Article in the LA Times:
Other than the fact they only did one acupuncture
session in their "scientific study," it still is a good
plug for acupuncture for fertility issues.
If you cannot access the entire article, email me
at mediaegg @ hotmail.com and I'll send to you.
By Elena Conis, Special to The Times
Jackie Apuzzo is 16 weeks pregnant — something she was beginning to think would never happen.
Following nine years of unsuccessful efforts to have a baby, including failed in vitro fertilization, a miscarriage and a diagnosis of endometriosis, the 37-year-old social worker finally visited an acupuncturist on the advice of a friend. After two months of acupuncture treatments and a regimen of Chinese herbs, she became pregnant.
"I was a little apprehensive about the needles at first," said Apuzzo. But in April, Apuzzo's acupuncturist in Santa Monica looked at her tongue, checked her pulse and declared the Long Beach resident pregnant. Apuzzo later confirmed the diagnosis with a blood test.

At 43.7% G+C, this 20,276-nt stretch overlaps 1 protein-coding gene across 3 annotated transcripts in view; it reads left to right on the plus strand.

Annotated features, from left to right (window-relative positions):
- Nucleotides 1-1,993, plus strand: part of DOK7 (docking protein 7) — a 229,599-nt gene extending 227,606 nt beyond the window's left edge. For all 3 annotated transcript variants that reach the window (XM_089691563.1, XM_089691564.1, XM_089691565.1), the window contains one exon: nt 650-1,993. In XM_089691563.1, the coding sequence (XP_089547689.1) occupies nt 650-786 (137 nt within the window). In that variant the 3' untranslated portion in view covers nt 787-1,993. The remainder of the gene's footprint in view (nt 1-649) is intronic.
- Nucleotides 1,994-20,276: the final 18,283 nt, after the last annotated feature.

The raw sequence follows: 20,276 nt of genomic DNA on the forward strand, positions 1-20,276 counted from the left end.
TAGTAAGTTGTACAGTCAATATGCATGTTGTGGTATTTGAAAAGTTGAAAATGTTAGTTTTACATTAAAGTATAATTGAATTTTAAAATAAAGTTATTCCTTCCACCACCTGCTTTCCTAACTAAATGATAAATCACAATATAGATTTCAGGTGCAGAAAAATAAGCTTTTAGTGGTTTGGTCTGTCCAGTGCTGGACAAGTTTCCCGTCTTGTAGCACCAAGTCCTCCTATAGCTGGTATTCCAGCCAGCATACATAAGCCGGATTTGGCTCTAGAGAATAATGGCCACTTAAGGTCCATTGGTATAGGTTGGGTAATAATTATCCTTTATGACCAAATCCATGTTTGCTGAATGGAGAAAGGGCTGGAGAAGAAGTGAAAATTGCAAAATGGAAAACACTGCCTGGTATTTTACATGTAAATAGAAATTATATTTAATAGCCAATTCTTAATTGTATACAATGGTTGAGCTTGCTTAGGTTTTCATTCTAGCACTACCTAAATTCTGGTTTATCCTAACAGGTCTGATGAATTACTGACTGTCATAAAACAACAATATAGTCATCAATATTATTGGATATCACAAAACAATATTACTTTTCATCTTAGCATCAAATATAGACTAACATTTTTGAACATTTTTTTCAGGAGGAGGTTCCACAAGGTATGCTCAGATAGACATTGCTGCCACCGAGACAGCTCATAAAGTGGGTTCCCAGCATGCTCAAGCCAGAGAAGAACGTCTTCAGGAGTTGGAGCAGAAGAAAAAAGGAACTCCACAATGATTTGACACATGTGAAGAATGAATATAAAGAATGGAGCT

As more women than ever delay having children until their 30s and 40s, infertility is a growing challenge in the U.S. An estimated 3 million couples are unable to conceive after a year of trying, according to the American Society for Reproductive Medicine. Fertility clinics have done a brisk business in recent years, but now doctors say that a growing number of women who have been unable to get pregnant through conventional medical treatments are seeking out alternatives such as acupuncture. Demand for the traditional Chinese method is so great that an increasing number of fertility doctors now are collaborating with acupuncturists, with some physicians adding acupuncturists to their staff, according to doctors and experts in the field.